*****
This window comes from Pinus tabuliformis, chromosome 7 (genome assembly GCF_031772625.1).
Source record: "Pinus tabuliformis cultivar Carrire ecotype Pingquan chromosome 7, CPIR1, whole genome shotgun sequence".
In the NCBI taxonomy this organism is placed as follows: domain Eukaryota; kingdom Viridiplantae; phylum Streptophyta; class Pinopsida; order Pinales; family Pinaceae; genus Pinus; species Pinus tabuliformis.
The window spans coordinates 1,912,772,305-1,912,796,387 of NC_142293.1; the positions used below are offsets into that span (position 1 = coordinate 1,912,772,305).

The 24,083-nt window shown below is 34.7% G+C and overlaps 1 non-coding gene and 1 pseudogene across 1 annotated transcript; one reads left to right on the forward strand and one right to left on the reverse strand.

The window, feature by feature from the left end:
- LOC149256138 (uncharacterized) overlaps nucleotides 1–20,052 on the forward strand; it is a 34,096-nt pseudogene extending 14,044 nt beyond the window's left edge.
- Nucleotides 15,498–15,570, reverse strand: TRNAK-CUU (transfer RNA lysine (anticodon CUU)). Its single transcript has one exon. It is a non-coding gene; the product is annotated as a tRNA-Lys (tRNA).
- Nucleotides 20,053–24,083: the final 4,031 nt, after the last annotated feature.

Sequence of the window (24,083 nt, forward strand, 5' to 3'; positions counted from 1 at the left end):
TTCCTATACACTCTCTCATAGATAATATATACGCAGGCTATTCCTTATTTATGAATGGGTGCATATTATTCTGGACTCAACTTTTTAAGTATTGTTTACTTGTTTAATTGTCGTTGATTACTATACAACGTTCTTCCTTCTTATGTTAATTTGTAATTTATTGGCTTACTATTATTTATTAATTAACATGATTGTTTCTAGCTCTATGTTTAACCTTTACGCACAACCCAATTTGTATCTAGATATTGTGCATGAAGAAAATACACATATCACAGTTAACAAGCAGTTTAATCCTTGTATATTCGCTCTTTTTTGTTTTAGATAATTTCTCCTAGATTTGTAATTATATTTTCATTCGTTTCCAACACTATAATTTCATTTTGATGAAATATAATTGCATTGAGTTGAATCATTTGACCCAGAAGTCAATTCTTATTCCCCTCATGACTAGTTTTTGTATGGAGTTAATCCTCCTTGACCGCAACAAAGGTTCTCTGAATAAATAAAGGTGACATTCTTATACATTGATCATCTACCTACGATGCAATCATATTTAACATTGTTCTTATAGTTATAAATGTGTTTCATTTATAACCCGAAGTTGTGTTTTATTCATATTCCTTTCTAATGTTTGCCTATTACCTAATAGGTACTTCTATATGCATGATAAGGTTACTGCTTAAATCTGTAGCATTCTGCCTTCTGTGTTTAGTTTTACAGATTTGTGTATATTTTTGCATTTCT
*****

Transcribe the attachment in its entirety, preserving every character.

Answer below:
This window comes from Pinus tabuliformis, chromosome 7 (genome assembly GCF_031772625.1).
Source record: "Pinus tabuliformis cultivar Carrire ecotype Pingquan chromosome 7, CPIR1, whole genome shotgun sequence".
In the NCBI taxonomy this organism is placed as follows: domain Eukaryota; kingdom Viridiplantae; phylum Streptophyta; class Pinopsida; order Pinales; family Pinaceae; genus Pinus; species Pinus tabuliformis.
The window spans coordinates 1,912,772,305-1,912,796,387 of NC_142293.1; the positions used below are offsets into that span (position 1 = coordinate 1,912,772,305).

The 24,083-nt window shown below is 34.7% G+C and overlaps 1 non-coding gene and 1 pseudogene across 1 annotated transcript; one reads left to right on the forward strand and one right to left on the reverse strand.

The window, feature by feature from the left end:
- LOC149256138 (uncharacterized) overlaps nucleotides 1–20,052 on the forward strand; it is a 34,096-nt pseudogene extending 14,044 nt beyond the window's left edge.
- Nucleotides 15,498–15,570, reverse strand: TRNAK-CUU (transfer RNA lysine (anticodon CUU)). Its single transcript has one exon. It is a non-coding gene; the product is annotated as a tRNA-Lys (tRNA).
- Nucleotides 20,053–24,083: the final 4,031 nt, after the last annotated feature.

Sequence of the window (24,083 nt, forward strand, 5' to 3'; positions counted from 1 at the left end):
TTCCTATACACTCTCTCATAGATAATATATACGCAGGCTATTCCTTATTTATGAATGGGTGCATATTATTCTGGACTCAACTTTTTAAGTATTGTTTACTTGTTTAATTGTCGTTGATTACTATACAACGTTCTTCCTTCTTATGTTAATTTGTAATTTATTGGCTTACTATTATTTATTAATTAACATGATTGTTTCTAGCTCTATGTTTAACCTTTACGCACAACCCAATTTGTATCTAGATATTGTGCATGAAGAAAATACACATATCACAGTTAACAAGCAGTTTAATCCTTGTATATTCGCTCTTTTTTGTTTTAGATAATTTCTCCTAGATTTGTAATTATATTTTCATTCGTTTCCAACACTATAATTTCATTTTGATGAAATATAATTGCATTGAGTTGAATCATTTGACCCAGAAGTCAATTCTTATTCCCCTCATGACTAGTTTTTGTATGGAGTTAATCCTCCTTGACCGCAACAAAGGTTCTCTGAATAAATAAAGGTGACATTCTTATACATTGATCATCTACCTACGATGCAATCATATTTAACATTGTTCTTATAGTTATAAATGTGTTTCATTTATAACCCGAAGTTGTGTTTTATTCATATTCCTTTCTAATGTTTGCCTATTACCTAATAGGTACTTCTATATGCATGATAAGGTTACTGCTTAAATCTGTAGCATTCTGCCTTCTGTGTTTAGTTTTACAGATTTGTGTATATTTTTGCATTTCT